His second royal wedding followed two years later, this time that of Princess Alexandra, daughter of Princess Marina. Made of French lace, the gown and veil included a homage to the bride’s grandmother in the pattern of the lace. Consisting of acorns and oak leaves, the pattern was heavily detailed but added a unique slant to an otherwise simple gown. Both dresses may not have achieved the iconic status of later royal gowns, but showed the scope of Cavanagh’s talent.

A quote taken from Cavanagh’s 2003 obituary is, for me, a brilliant definition of his work, his craft and the hallmarks of his trade. It reads, ‘In the 1950s and 1960s, among the members of Incorporated Society of London Designers IncSoc, no one better reflected Parisian chic and its quality of cut, design and make them John Cavanagh.’ [2]

Looking at examples of Cavanagh’s work, his ability to create fashion that incorporated key elements of French couture is clear. Nods to Dior, Balmain and Balenciaga are evident in the tailoring, the celebration of the female figure, the play with structure  and the extravagant evening wear. Images from his 1953 show in Paris could easily be mistaken for a Paris couture show, set against an opulent backdrop with a ‘who’s who’ of the industry sat gazing at the models. The behind the scenes shots tell a different story; the hustle and bustle, the fixing of buttons and hair, the DIY makeup and the copious amounts of champagne (full marks to the waiter who ensured the glasses remained full).

1950s and 1960s  were a pivotal time for Cavanagh, his formative years as head of his own house. It was a meteoric rise but couture in London began to struggle in the face of huge societal and fashion shifts. The ways of the past were deemed outdated, the world of couture was slowly disappearing. Ready to wear was offering the younger generation fashion that was new, fast and affordable. Cavanagh closed his house in 1972, bringing the end a career that spanned three decades.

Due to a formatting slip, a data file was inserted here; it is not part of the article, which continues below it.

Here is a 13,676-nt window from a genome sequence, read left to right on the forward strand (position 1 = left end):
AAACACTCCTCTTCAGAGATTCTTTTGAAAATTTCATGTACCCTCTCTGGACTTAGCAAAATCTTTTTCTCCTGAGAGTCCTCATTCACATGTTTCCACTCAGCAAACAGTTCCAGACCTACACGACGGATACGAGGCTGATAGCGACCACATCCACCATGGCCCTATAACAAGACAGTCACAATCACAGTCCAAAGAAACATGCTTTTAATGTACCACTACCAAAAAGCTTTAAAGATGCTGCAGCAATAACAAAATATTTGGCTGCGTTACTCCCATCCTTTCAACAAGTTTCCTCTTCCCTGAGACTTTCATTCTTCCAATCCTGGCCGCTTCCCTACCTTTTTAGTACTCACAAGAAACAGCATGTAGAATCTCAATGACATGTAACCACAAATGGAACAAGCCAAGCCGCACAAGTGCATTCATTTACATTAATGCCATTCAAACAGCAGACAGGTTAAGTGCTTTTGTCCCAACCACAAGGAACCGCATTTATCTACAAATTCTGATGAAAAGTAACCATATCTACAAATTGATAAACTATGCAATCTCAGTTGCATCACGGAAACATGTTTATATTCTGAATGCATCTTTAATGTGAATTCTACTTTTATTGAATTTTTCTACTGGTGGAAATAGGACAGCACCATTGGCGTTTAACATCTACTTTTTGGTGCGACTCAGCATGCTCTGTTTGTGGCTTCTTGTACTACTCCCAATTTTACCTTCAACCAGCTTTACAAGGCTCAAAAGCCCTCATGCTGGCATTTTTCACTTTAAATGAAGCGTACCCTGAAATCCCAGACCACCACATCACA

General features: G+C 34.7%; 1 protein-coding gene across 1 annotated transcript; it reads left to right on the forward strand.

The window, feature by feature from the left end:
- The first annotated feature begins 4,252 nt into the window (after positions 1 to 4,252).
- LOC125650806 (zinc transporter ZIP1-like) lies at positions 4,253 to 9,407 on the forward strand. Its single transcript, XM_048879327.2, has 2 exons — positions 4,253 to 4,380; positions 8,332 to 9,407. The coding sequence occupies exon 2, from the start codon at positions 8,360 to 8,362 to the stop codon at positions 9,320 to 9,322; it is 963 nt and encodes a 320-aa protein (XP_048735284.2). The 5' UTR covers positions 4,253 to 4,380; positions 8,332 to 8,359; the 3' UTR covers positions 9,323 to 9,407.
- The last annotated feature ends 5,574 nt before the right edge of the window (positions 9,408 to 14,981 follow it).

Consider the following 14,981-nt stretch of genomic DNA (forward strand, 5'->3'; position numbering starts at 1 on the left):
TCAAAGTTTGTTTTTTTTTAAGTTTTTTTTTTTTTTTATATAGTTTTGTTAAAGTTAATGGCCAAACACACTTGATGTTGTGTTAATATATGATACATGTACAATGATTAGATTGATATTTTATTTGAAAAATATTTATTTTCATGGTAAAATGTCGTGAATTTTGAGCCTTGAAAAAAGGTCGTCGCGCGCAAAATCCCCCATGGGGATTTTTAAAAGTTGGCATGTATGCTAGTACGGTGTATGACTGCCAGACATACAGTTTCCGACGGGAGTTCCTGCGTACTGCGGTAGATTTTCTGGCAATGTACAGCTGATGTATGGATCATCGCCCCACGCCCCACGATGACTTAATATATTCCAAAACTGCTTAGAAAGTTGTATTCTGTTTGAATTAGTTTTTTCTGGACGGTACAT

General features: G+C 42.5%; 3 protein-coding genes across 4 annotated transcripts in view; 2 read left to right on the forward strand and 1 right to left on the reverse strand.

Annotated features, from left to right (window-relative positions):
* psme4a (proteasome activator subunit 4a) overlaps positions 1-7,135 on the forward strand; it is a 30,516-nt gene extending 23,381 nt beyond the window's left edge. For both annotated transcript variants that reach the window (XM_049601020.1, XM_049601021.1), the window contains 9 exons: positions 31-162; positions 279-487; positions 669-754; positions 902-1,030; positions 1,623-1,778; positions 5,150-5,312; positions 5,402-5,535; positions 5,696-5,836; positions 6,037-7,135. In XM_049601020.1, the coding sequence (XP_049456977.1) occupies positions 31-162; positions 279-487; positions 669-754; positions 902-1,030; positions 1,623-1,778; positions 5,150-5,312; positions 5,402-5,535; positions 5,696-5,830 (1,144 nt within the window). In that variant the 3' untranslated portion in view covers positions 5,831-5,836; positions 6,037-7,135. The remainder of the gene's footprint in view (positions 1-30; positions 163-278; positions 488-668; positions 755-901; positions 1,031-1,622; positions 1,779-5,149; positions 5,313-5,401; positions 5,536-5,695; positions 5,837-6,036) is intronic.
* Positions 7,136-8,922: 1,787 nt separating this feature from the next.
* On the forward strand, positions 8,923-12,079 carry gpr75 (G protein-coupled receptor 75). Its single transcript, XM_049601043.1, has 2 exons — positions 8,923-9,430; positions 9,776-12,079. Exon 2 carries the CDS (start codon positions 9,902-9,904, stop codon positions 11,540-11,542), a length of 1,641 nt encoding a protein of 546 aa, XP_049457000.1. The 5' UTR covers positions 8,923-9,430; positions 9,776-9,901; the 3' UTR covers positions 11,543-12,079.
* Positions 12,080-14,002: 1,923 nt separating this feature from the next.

To end this blog with the demise of his house does not feel right.  Instead it feels more fitting to recognise the scale of his career as a whole. He was Irish born, London and Paris educated at the hands of the greatest couturiers, London based as the head of his own house, part of a group whose members were the keepers of London couture and a royal dress maker. All of this within thirty years. 

References:

  1. John Cavanagh Obituary, The Times,  March 2003.
  2. John Cavanagh Obituary, The Times,  March 2003.
  • Katharine Worsley on her wedding day in 1961, wearing her John Cavanagh couture gown. Image source: Pinterest
  • Katharine Worsley on her wedding day in 1961, wearing her John Cavanagh couture gown. Image source: Pinterest
  • Princess Alexandra wearing her Cavanagh gown in 1963. Source: Pinterest
  • Princess Alexandra wearing her Cavanagh gown in 1963. Source: Pinterest
  • Images taken from the 1953 Cavanagh show in Pairs. Image courtesy of shrimptoncouture.com
  • Images taken from the 1953 Cavanagh show in Pairs. Image courtesy of shrimptoncouture.com
  • Images taken from the 1953 Cavanagh show in Pairs. Image courtesy of shrimptoncouture.com